Pub(test) visibility modifier

The only place that whitespace is significant in the Rust grammar is in separating tokens. For all other intents and purposes, the parser completely ignores whitespace.


While I agree with @CAD97 that this could be done with a procedural macro, I think it would be better if this was possible without dependencies.

It would be nice if you could just write

pub(cfg!(test)) fn foo() {}

This would require the following:

  • Since cfg! expands to true or false, the grammar would need to be extended to allow pub(true) and pub(false)
  • macro invocations would have to be allowed in this place
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The ability to apply an arbitrary cfg to just the visibility modifier seems entirely reasonable.

In the interim, you might try pub(crate).


Oh, that is nice because it lets you do feature flag based visibility too.

Do you have some syntax in mind?

pub(test) is a new syntax, and it'll raise questions about when to use it vs #[cfg(test)].

How about making #[cfg(test)] "just work" instead?

I presume the library will have to compiled twice anyway to support pub(test), so it may be simpler to change Rust's policy of compiling non-test library for tests, and just compile everything with cfg=test when testing.


I didn't when I wrote that comment, but I'd imagine something like pub(#[cfg(...)] visibility).

That idea crossed my mind too, but to make a function public only in tests, you'd have to write

pub(#[cfg(not(test))] self) fn ...

Which involves negative reasoning and is more complicated than my idea.

With the syntax I had in mind, the visibility was optional and defaulted to pub, so you could just write pub(#[cfg(test)]).

That also a nice solution. The syntax is a bit weird though, since attributes usually stand before something that is turned on/off.

As a slight variation on @josh's suggestion we could allow an otherwise redundant pub(pub) (alternatively you could think of naked pub be a shorthand for pub(pub)):

pub(#[cfg(test)] pub) fn foo { ... }
pub(#[cfg(test)] crate) fn bar { ... }
pub(#[cfg(test)] in some::path) fn baz { ... }

However, as a consequence this would mean pub() (with empty parentheses) is the equivalent of "not public" - but perhaps you could read it as "public nowhere".


So since (on 2018) pub(in must be followed by crate, self or super, can't pub(in test) or pub(in cfg(test)) (more general) be supported?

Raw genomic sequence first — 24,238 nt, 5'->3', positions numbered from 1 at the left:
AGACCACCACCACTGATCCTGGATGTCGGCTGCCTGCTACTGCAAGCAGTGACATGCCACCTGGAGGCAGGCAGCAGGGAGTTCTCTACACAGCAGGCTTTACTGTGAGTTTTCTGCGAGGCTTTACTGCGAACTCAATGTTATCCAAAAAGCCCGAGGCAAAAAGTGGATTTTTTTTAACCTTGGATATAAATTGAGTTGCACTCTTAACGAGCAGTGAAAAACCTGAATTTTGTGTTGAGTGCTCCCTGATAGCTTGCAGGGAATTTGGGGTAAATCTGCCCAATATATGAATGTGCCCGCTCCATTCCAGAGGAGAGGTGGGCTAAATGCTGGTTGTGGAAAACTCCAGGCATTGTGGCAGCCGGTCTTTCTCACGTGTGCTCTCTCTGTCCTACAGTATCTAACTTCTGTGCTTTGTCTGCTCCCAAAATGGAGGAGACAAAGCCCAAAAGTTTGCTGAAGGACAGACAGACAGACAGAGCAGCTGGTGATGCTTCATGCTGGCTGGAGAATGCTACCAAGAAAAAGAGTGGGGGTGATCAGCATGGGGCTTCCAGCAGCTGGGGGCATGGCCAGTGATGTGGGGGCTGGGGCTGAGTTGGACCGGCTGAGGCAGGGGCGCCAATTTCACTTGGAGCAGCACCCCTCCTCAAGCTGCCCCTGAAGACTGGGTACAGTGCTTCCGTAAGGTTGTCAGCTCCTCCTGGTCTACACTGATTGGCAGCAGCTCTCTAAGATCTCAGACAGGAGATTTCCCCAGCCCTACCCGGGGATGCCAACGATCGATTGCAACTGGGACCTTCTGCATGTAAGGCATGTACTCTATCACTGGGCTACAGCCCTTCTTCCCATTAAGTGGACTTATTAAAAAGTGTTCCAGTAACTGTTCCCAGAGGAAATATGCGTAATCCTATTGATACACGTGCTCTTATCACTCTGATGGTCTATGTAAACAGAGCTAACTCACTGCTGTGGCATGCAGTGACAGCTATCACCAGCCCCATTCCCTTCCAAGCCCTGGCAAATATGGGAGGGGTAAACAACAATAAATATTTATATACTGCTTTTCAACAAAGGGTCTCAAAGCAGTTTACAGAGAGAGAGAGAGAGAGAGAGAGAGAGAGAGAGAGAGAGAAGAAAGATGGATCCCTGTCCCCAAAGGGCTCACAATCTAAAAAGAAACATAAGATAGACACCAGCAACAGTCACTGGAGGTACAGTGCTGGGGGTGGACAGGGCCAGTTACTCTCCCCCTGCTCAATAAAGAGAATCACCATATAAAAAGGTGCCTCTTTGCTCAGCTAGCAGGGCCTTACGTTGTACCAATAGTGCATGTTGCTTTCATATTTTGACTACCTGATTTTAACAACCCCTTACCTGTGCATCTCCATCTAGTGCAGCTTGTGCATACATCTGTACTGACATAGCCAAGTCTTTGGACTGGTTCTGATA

Edit: using another keyword to disambiguate would make this possible: pub(in super if cfg(test))

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The easiest solution would be to have an attribute which is similar to #[cfg_attr], except that it adds a visibility modifier instead of an attribute:

#[cfg_visib(test, pub)]
fn foo() {}

The advantage is that it doesn't need language changes, and anyone who knows #[cfg_attr] will understand how it works.


@Aloso Yeah, that does seem like the easiest solution. (Also, if it's going to be abbreviated, the common abbreviation for visibility is vis, so cfg_vis.)

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And already in use by the language via the $:vis macro matcher.

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Also it should be noted that within cfg(test) there is no difference between pub and pub(crate) since you never link against a crate compiled for test. So this is entirely about internal privacy to ensure you don't accidentally use something from a different module other than in unit tests if you were to just make it always pub(crate).

If something like this would be added I would like it to be more general than just for tests, though. E.g., for experiments, or temporary refactoring. E.g., some code that really should be private, but to run experiment A, or to facilitate temporary sister team project B, or ad-hoc customer request C, it needs to be accessible from external location Z.

Is that strictly true? Can't tests in dependent crates depend on public (exported) symbols in yours defined under cfg(test)?

No, not even your own benchmarks/integration tests will see cfg(test) gated code. It only applies to the binary built for cargo test --lib which runs the unit tests.

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It would be good to find a solution that works for at least integration tests in the same crate. Is there any way to tell the difference between that and a totally independent crate?